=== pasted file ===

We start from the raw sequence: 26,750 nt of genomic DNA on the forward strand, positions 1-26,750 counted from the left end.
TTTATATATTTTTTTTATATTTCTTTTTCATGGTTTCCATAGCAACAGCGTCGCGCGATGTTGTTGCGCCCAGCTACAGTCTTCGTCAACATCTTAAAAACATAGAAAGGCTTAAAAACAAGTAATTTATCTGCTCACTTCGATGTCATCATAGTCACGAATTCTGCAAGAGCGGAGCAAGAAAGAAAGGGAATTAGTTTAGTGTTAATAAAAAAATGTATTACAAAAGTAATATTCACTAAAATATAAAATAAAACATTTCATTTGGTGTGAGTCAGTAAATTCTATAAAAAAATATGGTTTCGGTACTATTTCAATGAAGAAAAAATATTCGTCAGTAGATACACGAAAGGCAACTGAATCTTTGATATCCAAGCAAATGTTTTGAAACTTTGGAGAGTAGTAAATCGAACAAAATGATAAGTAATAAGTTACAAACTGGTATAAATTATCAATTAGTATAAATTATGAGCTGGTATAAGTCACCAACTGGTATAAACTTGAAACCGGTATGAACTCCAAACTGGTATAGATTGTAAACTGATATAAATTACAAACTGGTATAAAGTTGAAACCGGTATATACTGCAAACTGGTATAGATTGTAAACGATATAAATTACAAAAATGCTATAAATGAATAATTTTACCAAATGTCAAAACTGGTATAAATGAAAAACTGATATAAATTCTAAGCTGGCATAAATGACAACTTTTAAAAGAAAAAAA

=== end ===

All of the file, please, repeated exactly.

We start from the raw sequence: 26,750 nt of genomic DNA on the forward strand, positions 1-26,750 counted from the left end.
TTTATATATTTTTTTTATATTTCTTTTTCATGGTTTCCATAGCAACAGCGTCGCGCGATGTTGTTGCGCCCAGCTACAGTCTTCGTCAACATCTTAAAAACATAGAAAGGCTTAAAAACAAGTAATTTATCTGCTCACTTCGATGTCATCATAGTCACGAATTCTGCAAGAGCGGAGCAAGAAAGAAAGGGAATTAGTTTAGTGTTAATAAAAAAATGTATTACAAAAGTAATATTCACTAAAATATAAAATAAAACATTTCATTTGGTGTGAGTCAGTAAATTCTATAAAAAAATATGGTTTCGGTACTATTTCAATGAAGAAAAAATATTCGTCAGTAGATACACGAAAGGCAACTGAATCTTTGATATCCAAGCAAATGTTTTGAAACTTTGGAGAGTAGTAAATCGAACAAAATGATAAGTAATAAGTTACAAACTGGTATAAATTATCAATTAGTATAAATTATGAGCTGGTATAAGTCACCAACTGGTATAAACTTGAAACCGGTATGAACTCCAAACTGGTATAGATTGTAAACTGATATAAATTACAAACTGGTATAAAGTTGAAACCGGTATATACTGCAAACTGGTATAGATTGTAAACGATATAAATTACAAAAATGCTATAAATGAATAATTTTACCAAATGTCAAAACTGGTATAAATGAAAAACTGATATAAATTCTAAGCTGGCATAAATGACAACTTTTAAAAGAAAAAAA